- - With full knowledge of the existing conditions at the Cutchogue landfill, the Department authorized its ongoing operation.

I ruled previously that this claim (Affirmative Defense No. 3) was too vague to consider, ordering the Respondent to amend its answer with a statement of facts it intends to establish, and a citation to the charges to which this defense relates. The Respondent now claims that the Department authorized landfill operations by virtue of permits that were issued, consent orders that were signed, and advice to the town that its continued operation of the landfill would be in compliance with the law. Although it is not explicitly stated, this defense appears to relate to a charge that the landfill has operated since 1977 without a Part 360 permit.

In its motion to dismiss, the Department acknowledges having issued several permits, but claims they did not authorize activities that are the subject of this complaint. The Department says any authorization to operate the landfill pursuant to consent orders was lost when those orders were violated. The Department denies having advised the town that the landfill operations were legal and says that its activities in relation to the landfill (for instance, inspecting it, and training its operators) did not have the legal effect of authorizing landfill activities.

The Department has moved that I dismiss this defense as meritless. It would be premature to do so absent development of a record. The Respondent shall have an opportunity to develop its defense, either by cross-examination of Department witnesses, or through its own case, to be heard after the Department has rested.

- - The Department is barred from maintaining this proceeding on the grounds of estoppel.

Under the equitable doctrine of estoppel, a party is barred from asserting a right by virtue of its wrongful or negligent conduct, such conduct inducing reliance by a party (1) that is entitled to rely on it and (2) that changes its position to its detriment or prejudice. A ruling on this claim (Affirmative Defense No. 4) was previously reserved as the Respondent had not alleged facts to support it.

The Respondent now claims that the Department, having earlier authorized landfill activities, is now estopped from alleging these activities were illegal. This is a cognizable defense, although basically the same as the one preceding it.

The Respondent also claims that the Department failed to act in a timely manner (or, in some cases, at all) with regard to submittals that it made, which made it impossible for the Respondent to comply with Part 360. This is not truly an estoppel defense, and is addressed below, where it was pled correctly.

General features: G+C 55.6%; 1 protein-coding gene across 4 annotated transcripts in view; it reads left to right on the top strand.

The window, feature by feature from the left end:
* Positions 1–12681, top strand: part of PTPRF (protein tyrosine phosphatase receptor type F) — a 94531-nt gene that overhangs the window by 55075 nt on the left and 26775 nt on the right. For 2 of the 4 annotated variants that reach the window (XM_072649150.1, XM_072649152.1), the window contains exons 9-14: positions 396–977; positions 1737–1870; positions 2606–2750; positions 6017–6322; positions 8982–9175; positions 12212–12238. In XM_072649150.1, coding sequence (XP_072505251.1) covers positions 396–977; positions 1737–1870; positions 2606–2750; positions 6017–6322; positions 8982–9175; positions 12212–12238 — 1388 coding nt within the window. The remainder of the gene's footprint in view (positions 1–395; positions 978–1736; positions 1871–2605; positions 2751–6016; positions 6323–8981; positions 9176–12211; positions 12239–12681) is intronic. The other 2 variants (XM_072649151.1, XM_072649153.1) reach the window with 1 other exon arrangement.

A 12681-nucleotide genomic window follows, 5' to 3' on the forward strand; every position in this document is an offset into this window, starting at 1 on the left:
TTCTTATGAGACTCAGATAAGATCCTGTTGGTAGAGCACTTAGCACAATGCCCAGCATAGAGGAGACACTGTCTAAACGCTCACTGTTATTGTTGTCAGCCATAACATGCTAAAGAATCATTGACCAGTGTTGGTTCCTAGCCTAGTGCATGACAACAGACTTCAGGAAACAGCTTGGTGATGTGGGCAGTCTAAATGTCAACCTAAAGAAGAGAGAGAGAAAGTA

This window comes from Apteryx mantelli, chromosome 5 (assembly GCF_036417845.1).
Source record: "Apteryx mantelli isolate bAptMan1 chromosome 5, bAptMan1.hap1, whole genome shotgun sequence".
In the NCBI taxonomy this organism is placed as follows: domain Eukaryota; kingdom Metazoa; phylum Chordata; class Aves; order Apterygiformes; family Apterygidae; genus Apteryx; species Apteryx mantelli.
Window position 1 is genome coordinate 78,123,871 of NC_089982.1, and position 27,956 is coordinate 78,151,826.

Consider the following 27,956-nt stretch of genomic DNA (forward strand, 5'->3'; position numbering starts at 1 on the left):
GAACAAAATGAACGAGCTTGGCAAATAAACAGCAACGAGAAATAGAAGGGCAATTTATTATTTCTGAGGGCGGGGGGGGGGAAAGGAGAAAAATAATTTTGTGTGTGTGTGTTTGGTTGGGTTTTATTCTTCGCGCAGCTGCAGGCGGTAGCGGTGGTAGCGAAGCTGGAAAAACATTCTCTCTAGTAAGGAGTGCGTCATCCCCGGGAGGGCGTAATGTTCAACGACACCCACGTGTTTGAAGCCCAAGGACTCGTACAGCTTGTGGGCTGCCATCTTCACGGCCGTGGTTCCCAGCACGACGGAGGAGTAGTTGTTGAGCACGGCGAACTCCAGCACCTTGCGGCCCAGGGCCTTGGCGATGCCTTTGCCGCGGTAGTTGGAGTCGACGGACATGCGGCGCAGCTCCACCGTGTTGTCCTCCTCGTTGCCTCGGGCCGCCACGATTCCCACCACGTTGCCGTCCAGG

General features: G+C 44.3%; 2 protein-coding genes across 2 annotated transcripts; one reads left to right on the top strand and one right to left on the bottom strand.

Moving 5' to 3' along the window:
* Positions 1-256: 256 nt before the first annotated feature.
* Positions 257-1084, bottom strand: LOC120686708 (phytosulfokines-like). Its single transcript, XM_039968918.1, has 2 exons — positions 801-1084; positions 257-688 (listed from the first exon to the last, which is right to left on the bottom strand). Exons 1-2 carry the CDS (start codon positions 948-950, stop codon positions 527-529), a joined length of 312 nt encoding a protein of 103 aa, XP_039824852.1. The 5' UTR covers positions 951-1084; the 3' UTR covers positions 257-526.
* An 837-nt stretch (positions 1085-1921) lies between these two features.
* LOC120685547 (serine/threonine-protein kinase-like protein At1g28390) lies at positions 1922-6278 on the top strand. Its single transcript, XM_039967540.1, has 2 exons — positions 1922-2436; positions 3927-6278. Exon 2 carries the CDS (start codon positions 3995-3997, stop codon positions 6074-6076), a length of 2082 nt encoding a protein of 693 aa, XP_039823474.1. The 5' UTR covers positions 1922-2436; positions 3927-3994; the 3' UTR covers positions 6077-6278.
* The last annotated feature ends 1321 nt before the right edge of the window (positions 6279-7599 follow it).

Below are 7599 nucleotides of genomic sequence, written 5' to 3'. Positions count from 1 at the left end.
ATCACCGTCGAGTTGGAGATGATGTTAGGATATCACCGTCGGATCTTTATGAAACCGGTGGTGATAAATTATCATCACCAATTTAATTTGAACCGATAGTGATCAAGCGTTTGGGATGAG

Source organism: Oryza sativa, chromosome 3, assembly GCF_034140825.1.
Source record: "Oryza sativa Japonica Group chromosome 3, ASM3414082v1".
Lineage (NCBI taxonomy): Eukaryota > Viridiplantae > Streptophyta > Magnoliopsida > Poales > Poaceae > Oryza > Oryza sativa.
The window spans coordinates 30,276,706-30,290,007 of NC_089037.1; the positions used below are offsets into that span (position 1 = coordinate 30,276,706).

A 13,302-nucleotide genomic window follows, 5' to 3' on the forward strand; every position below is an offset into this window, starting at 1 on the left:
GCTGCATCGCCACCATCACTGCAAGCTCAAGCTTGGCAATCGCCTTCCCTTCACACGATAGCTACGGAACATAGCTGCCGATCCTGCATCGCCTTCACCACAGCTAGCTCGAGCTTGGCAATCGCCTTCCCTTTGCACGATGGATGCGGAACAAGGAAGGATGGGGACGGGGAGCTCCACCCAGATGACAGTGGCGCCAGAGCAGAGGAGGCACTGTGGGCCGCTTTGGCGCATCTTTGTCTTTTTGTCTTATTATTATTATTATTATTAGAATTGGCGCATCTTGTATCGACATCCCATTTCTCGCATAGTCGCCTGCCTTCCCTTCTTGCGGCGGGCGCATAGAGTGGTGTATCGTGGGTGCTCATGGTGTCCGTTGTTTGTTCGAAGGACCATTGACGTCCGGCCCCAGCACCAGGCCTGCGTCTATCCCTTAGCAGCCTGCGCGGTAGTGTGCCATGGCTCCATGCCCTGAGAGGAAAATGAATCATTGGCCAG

The Department's motion to dismiss the Respondent's estoppel defense is denied. This defense shall be heard as part of the Respondent's case, after the Department has rested.

- - The Department's inaction and arbitrary conduct has made compliance with ECL Article 27 and 6 NYCRR Part 360 impossible.

- - The arbitrary conduct of the Department has prevented the Respondent from implementing in a timely fashion alternatives and additions to its present solid waste management facilities and has prevented the Respondent from implementing its Solid Waste Management Plan in a timely fashion.

These affirmative defenses (Nos. 11 and 12, as pled in the answer) rely on the same factual contentions as other defenses addressed by these rulings. They raise in appropriate language what the Respondent has misstated as an estoppel defense.

In its motion to dismiss, the Department denies any inaction and says its conduct was not arbitrary. It says that when papers were filed, they were reviewed in a prompt manner, and if they were approvable, they were approved. The Department claims that the Respondent did whatever it pleased, with or without the Department's approval.

With its reply affirmation, the Department has filed an affidavit from Robert Mitrey, its Region 1 solid waste engineer. Its basic point is that the Department has been responsive to the town, and that it does not withhold approvals for any reason other than a failure to satisfy statutory requirements.

Whether this is true or not needs to be aired at hearing, and not resolved on the pleadings. It is premature to judge these defenses on their merits; they must be heard since, if they can be proved, relief can be granted. As issues of fact are raised, the Department's motion to dismiss is denied.

Other Pending Matters

There are two other matters now pending before me.

  1. Under a cover letter dated June 11, 1993, the Department has provided me a list of documents responsive to a request made by the Respondent, but as to which the Department asserts various privileges against disclosure.
  2. Under a cover letter dated April 7, 1993, the Respondent has filed a motion for a protective order with regard to the Department's notice to produce documents, which is dated August 8, 1991. The Department has filed an affirmation of counsel, dated June 11, 1993, opposing this motion.

These matters will be addressed in other rulings. As to them, no further submissions are requested at this time.

Edward Buhrmaster
Administrative Law Judge

Dated: October 5, 1993
Albany, New York

TO: Frank Isler, Esq.
Smith, Finkelstein, Lundberg, Isler and Yakaboski
456 Griffing Avenue, P.O. Box 389
Riverhead, New York 11901 Mary Carpentiere, Esq.
NYSDEC - Region 1
SUNY Campus, Building 40
Stony Brook, New York 11790-2356